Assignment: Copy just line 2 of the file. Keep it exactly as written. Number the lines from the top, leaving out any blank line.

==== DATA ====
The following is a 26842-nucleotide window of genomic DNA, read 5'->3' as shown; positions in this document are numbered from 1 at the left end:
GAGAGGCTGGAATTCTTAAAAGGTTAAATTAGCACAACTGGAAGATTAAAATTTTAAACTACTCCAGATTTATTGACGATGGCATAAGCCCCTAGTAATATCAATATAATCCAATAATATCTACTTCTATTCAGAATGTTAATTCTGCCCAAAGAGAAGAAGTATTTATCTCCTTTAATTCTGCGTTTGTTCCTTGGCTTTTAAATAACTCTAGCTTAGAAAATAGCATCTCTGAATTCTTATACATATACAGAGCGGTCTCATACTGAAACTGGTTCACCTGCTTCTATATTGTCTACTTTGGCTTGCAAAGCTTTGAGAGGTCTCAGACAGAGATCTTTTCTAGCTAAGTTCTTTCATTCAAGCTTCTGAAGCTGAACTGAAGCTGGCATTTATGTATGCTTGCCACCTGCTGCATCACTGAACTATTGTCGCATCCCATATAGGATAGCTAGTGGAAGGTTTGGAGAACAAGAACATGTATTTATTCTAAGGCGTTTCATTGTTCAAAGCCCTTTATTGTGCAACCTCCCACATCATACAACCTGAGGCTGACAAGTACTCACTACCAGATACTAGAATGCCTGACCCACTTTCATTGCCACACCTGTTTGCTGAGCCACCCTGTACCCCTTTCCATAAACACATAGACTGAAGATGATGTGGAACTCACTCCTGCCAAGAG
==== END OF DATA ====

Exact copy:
GAGAGGCTGGAATTCTTAAAAGGTTAAATTAGCACAACTGGAAGATTAAAATTTTAAACTACTCCAGATTTATTGACGATGGCATAAGCCCCTAGTAATATCAATATAATCCAATAATATCTACTTCTATTCAGAATGTTAATTCTGCCCAAAGAGAAGAAGTATTTATCTCCTTTAATTCTGCGTTTGTTCCTTGGCTTTTAAATAACTCTAGCTTAGAAAATAGCATCTCTGAATTCTTATACATATACAGAGCGGTCTCATACTGAAACTGGTTCACCTGCTTCTATATTGTCTACTTTGGCTTGCAAAGCTTTGAGAGGTCTCAGACAGAGATCTTTTCTAGCTAAGTTCTTTCATTCAAGCTTCTGAAGCTGAACTGAAGCTGGCATTTATGTATGCTTGCCACCTGCTGCATCACTGAACTATTGTCGCATCCCATATAGGATAGCTAGTGGAAGGTTTGGAGAACAAGAACATGTATTTATTCTAAGGCGTTTCATTGTTCAAAGCCCTTTATTGTGCAACCTCCCACATCATACAACCTGAGGCTGACAAGTACTCACTACCAGATACTAGAATGCCTGACCCACTTTCATTGCCACACCTGTTTGCTGAGCCACCCTGTACCCCTTTCCATAAACACATAGACTGAAGATGATGTGGAACTCACTCCTGCCAAGAG